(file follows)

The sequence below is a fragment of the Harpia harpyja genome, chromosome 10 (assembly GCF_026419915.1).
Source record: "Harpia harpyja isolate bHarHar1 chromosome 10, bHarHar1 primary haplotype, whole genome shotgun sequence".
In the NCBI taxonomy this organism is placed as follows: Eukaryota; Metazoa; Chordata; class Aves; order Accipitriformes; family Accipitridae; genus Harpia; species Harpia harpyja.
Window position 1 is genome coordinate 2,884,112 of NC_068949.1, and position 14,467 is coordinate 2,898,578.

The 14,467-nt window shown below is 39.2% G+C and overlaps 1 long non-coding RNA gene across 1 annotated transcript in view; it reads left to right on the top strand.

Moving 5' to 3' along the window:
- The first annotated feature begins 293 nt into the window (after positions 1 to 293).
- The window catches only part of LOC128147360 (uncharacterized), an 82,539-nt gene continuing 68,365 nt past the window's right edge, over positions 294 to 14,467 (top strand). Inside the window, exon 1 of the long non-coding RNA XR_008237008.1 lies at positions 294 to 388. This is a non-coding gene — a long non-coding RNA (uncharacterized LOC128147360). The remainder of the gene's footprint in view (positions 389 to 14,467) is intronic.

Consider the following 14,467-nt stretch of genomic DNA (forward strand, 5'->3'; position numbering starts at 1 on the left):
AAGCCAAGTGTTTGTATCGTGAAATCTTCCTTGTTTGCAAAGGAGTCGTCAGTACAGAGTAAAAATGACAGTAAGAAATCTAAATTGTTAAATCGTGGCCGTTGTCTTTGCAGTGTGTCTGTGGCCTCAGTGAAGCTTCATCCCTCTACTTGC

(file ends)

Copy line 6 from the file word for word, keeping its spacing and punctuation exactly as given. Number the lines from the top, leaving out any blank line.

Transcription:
Moving 5' to 3' along the window: